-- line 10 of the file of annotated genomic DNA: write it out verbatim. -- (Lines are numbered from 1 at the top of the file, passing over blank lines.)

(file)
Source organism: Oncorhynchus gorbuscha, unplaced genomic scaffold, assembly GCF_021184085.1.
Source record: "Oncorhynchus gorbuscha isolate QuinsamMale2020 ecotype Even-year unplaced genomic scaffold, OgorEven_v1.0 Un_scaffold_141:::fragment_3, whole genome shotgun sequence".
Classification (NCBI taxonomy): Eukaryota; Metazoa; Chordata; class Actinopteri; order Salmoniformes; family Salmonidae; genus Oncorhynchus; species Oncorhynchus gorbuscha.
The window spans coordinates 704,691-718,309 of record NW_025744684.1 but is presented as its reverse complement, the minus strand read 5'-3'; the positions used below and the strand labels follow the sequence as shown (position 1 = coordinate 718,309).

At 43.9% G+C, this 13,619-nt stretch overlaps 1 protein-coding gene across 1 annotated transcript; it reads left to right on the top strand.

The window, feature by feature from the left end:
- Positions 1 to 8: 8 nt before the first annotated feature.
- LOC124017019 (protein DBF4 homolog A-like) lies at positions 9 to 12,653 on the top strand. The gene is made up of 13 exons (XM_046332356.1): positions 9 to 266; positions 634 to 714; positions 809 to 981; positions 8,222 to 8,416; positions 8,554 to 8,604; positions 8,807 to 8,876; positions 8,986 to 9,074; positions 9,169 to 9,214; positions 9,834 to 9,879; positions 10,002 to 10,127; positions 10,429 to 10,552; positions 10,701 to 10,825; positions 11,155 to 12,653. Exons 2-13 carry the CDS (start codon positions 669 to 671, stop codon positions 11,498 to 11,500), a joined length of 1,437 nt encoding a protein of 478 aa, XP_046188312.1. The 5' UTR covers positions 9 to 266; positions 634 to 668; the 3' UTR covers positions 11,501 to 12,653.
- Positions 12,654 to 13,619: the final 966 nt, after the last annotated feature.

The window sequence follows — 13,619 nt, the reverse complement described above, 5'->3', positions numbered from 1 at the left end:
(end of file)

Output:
The window sequence follows — 13,619 nt, the reverse complement described above, 5'->3', positions numbered from 1 at the left end: